Vice President of
the United States
on a ticket headed by incumbent President Gerald Ford
in 1976 and, according to many
sources, a front-runner for this post. Ford, however, in a
surprising move, chose Kansas Senator
Baker ran for President in 1980
, dropping out of the
race for the GOP nomination after losing the Iowa caucuses
to George H.W. Bush
and the New Hampshire Primary
to Ronald Reagan
. Baker's duties as Senate
Minority Leader prevented him from campaigning heavily in these
important early test races.
He did not seek re-election in 1984, and received the Presidential Medal of Freedom
the same year. However, as a testament to his skill as a negotiator
and honest and amiable broker, Reagan tapped him to serve as
Chief of Staff
part of his second term (1987–1988). Many saw this as a move to
mend relations with the Senate, which had deteriorated somewhat
under the previous Chief of Staff, Donald
. (Baker had complained that Regan had become a
" inside an increasingly complex Imperial Presidency
.) In accepting this
appointment, Baker chose to skip another bid for the White House in
In 2001, the Howard H.
Baker, Jr. Center
for Public Policy was set up at the University
of Tennessee in honor of the former senator.
President Dick Cheney
gave a speech at
the 2005 ground-breaking ceremony for the Center's new
Baker is currently Senior Counsel to the law
Donelson, Bearman, Caldwell & Berkowitz
. He is also an
Advisory Board member for the Partnership for a Secure
, a not-for-profit organization dedicated to recreating
the bipartisan center in American national security and foreign
policy. Baker also holds a seat on the board of the International
Foundation for Electoral Systems
', a non-Profit which provides
international election support.
Baker has been married to the daughters of two prominent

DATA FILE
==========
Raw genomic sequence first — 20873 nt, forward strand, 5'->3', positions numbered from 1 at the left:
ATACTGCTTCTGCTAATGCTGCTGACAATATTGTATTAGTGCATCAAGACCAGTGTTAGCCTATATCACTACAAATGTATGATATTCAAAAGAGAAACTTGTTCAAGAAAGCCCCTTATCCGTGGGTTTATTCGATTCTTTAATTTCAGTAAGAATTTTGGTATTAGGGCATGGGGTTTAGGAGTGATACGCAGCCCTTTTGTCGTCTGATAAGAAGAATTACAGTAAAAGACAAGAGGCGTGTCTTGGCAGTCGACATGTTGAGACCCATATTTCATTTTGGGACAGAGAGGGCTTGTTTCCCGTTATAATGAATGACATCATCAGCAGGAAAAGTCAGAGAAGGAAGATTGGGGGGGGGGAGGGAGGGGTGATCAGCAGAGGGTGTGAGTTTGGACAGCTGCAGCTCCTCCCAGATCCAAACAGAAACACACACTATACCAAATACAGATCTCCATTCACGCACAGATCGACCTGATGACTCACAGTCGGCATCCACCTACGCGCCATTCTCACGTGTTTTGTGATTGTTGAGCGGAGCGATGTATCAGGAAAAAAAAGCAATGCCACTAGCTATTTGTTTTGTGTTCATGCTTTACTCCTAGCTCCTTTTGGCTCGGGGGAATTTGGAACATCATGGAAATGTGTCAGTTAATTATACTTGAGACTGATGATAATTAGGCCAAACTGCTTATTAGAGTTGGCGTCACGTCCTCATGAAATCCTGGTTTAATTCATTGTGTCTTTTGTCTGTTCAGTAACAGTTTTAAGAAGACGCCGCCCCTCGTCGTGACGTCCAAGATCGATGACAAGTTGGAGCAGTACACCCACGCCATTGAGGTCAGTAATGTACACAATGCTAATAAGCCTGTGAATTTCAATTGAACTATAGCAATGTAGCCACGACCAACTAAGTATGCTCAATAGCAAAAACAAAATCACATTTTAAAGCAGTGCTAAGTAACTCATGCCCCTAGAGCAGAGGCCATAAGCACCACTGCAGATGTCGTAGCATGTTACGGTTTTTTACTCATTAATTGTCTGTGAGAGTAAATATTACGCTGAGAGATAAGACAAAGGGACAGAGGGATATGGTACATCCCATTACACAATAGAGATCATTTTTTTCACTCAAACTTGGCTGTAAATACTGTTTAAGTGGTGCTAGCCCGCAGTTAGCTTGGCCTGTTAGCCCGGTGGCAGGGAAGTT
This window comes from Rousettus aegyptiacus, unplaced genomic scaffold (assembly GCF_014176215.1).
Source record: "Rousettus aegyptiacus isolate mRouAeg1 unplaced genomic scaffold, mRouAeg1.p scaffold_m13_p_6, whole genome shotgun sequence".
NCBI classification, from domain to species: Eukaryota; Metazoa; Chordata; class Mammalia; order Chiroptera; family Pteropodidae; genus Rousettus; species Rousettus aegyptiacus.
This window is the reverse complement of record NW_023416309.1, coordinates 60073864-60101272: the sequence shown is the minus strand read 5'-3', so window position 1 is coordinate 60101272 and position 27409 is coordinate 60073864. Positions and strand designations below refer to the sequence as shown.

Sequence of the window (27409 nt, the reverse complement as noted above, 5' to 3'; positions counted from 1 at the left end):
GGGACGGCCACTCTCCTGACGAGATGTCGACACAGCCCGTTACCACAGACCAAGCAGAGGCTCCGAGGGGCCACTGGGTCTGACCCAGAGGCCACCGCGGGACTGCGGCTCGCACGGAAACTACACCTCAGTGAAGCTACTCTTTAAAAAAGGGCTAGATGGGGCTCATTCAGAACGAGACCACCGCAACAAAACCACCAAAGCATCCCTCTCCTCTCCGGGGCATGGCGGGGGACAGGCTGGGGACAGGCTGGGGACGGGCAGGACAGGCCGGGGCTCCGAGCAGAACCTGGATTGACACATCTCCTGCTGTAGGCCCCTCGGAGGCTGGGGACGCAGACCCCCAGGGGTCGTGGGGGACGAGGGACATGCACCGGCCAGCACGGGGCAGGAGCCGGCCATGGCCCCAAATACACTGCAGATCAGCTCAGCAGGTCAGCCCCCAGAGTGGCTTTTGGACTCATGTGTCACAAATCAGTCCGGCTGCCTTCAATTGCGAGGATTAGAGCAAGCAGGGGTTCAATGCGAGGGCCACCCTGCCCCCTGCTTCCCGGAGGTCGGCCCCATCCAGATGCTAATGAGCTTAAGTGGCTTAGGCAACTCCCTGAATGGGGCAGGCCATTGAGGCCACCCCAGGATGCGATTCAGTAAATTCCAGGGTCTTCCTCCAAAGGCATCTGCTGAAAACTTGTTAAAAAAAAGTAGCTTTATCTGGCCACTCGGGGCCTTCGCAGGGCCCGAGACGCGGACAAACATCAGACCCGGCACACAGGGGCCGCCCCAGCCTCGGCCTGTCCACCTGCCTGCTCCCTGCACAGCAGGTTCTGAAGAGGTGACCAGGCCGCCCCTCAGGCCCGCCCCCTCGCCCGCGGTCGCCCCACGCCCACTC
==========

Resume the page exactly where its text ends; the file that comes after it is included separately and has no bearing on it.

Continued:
Republicans. Since 1996 he has been married to former U.S.
Nancy Landon Kassebaum, the
daughter of the late Kansas Governor
Alfred M. Landon
, who was the Republican nominee for
. Baker's late first wife, Joy, who died of cancer
, was the daughter of former Senate Minority
Leader Everett Dirksen
. Howard Baker
is a Presbyterian
- Hooper himself had been elected governor in 1910, the result of
severe division among the Democrats over Prohibition. A large
faction of Democrats (calling themselves "independents") endorsed
Hooper, joined forces with the Republicans, and put him in. Hooper
managed to get reelected in 1912 for a second 2-year term, but by
1914 the Democrats had regrouped and coalesced. During his four
years as governor Hooper felt obliged to hire armed bodyguards,
including when he was around the Democratic legislature.
- Dean, John. (2001). Rehnquist Choice: The Untold Story of the Nixon
Appointment that Redefined the Supreme Court, p. 289.
- Renchburg's the One! - New York Times
- AllPolitics - Candidates - Republicans
- Baker Donelson: Howard H. Baker profile
- Japan, Ministry of Foreign Affairs: "2008 Spring Conferment of Decorations on Foreign
Nationals," p. 4; "51 non-Japanese among 4,000 to receive decorations this
spring." Japan Times. April 30, 2008.